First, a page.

Best, Mike.

Here is a link that might be useful: NEMA Plugs and sockets

    Bookmark   June 17, 2010 at 7:24AM
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chanesworth

Thank you very much for your responses. You have made this issue much clearer for me.

    Bookmark   June 17, 2010 at 8:25AM
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chanesworth

@stinkytiger: I do have a 20Amp power cord (that I used at my last home.) On one end it has L14-20P plug that goes into the generator. I was planning on getting L14-30 socket that would go into the inlet box attached to my house (I checked and this is the correct part). My 20A cord is a 12 gauge / 3 wire (black/white/green). I was told today when I went to the store to buy the socket that I could not use my existing 20A cord because it is 3 wire and I need a 4 wire to work with the 30A socket. Is this correct? I promise that this is my last question (I think) :)

    Bookmark   June 17, 2010 at 2:29PM
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stinkytiger

Hi Mr. Chanesworth,

Hmmm ... we have to be a little bit careful here. What used to work at your old house, may not compatible right away at your new house. Although if we had all the details it can be made to work. However geting a detail wrong is not going to be good.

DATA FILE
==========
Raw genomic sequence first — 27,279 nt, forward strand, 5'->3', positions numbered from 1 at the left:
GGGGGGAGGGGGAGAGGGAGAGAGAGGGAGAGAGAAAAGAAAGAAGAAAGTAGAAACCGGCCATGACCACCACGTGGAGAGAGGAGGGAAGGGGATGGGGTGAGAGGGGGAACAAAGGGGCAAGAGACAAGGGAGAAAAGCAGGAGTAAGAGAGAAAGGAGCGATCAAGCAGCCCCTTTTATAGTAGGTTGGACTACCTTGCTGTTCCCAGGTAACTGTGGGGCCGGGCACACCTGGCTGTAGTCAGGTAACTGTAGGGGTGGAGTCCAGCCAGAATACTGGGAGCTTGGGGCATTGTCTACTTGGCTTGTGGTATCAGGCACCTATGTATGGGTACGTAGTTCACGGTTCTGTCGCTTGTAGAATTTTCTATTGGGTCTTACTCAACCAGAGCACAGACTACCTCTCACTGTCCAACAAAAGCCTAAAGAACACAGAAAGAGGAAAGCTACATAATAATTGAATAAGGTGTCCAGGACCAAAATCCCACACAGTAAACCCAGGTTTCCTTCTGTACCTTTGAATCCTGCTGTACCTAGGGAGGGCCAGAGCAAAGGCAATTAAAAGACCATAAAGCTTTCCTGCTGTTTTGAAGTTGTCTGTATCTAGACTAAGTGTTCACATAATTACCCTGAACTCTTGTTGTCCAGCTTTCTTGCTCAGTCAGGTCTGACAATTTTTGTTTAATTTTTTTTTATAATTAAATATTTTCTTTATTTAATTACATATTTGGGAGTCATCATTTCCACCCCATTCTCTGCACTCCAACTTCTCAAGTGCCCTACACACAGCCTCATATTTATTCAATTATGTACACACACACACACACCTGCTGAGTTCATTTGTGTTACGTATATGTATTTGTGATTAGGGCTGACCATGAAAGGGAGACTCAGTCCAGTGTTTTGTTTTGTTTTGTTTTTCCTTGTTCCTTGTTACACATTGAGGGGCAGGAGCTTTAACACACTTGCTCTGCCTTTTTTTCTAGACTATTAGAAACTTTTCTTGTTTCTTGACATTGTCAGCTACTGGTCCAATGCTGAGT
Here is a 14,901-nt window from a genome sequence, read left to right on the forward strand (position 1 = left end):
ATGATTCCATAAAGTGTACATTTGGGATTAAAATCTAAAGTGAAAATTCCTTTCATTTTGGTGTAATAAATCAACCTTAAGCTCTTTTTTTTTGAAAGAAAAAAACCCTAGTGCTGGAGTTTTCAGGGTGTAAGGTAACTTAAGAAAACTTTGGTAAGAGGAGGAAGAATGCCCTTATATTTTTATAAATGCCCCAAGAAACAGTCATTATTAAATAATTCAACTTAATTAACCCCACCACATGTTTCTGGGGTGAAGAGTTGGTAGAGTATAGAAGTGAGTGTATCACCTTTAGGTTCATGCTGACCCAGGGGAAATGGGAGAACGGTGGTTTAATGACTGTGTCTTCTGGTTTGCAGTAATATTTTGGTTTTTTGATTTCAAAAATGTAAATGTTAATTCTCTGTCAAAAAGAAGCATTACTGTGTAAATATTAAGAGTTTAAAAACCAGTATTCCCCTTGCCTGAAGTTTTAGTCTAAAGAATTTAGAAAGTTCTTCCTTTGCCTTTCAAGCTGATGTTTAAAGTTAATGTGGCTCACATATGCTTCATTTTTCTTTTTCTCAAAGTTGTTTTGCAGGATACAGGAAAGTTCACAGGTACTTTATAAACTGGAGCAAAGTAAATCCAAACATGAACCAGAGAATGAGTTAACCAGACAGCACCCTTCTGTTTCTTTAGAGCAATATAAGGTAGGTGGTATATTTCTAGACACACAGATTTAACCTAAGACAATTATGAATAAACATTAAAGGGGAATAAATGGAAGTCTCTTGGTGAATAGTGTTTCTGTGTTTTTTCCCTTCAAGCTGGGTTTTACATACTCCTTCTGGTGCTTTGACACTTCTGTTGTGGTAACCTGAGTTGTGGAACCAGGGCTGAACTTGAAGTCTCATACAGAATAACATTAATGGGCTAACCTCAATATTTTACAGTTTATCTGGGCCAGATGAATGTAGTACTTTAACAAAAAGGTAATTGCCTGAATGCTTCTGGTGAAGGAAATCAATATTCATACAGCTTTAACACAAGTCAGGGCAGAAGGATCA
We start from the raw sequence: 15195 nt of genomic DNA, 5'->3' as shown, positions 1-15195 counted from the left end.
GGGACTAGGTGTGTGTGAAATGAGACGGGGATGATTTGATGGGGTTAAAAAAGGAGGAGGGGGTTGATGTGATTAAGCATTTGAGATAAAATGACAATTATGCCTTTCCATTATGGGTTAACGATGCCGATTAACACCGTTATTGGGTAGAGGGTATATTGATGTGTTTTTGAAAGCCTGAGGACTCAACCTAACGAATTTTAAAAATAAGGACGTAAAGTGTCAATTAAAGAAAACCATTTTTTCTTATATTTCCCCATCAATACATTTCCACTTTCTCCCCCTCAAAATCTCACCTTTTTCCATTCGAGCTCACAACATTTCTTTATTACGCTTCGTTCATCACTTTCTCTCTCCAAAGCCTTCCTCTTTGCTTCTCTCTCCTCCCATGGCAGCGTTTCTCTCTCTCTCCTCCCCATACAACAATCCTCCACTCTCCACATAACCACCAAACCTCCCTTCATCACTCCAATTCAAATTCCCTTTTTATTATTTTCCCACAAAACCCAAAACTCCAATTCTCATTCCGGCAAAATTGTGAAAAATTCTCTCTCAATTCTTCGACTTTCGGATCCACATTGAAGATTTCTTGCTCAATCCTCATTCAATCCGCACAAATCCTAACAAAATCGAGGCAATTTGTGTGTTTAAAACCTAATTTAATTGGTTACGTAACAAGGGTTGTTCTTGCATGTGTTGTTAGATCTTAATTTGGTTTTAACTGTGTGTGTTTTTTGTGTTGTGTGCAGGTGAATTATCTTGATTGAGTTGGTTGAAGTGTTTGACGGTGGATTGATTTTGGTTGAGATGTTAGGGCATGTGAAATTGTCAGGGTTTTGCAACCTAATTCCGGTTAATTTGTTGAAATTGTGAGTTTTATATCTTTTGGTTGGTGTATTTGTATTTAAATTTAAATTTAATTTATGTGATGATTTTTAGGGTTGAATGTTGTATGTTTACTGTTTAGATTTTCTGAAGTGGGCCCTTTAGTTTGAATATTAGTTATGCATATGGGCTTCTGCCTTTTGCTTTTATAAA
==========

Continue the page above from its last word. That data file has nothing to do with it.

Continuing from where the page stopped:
At this point I would recommend getting an electician to check things over since this is getting site-specific.

If I were to guess this is what I think happend at your *OLD* house. The Grounds of the Plugs Socket are connected with the green wire. One of the Lives is connected with the Black wire, the Neutral is connected with the white wire. The other live from your generator was not connected. (This assumes your generator has two phases which most do). So in effect at your old house you were using 1/2 of the generator only.

Typically you would have a 4 wire cord, hence you could go L14-20P (genset plug) to L14-30R (house receptical). Green=earth. White=Neutral, Black=Live-1st, Red=Live-2nd. Note each live is one "PHASE" of your generator set.

What confuses me, and hence my recomendation for an electrician is that you have a three cord to a 4 way plug. Why was this done at your old house? Was it something special with your generator, your house or some other reason? What about your new house, what is special there?

So where to start. What genset do you have? Do you have a manual? I would start there. If you are unsure, as I am right now, use an electrican since getting it wrong is bad.

Sorry I am not much help here, I just do not want to put your or your familly in any danger.

Warmest regards, Mike.

    Bookmark   June 18, 2010 at 10:48AM
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chanesworth

Thanks Mike. I had a "friend" make the cord for me at my old house. I am not sure why he used a 3 wire cord, but this time I am going to get a 30A cord (4 wire) and add the L14-20P on one end and have the L14-30R on the other end. Thank you again.

    Bookmark   June 18, 2010 at 4:56PM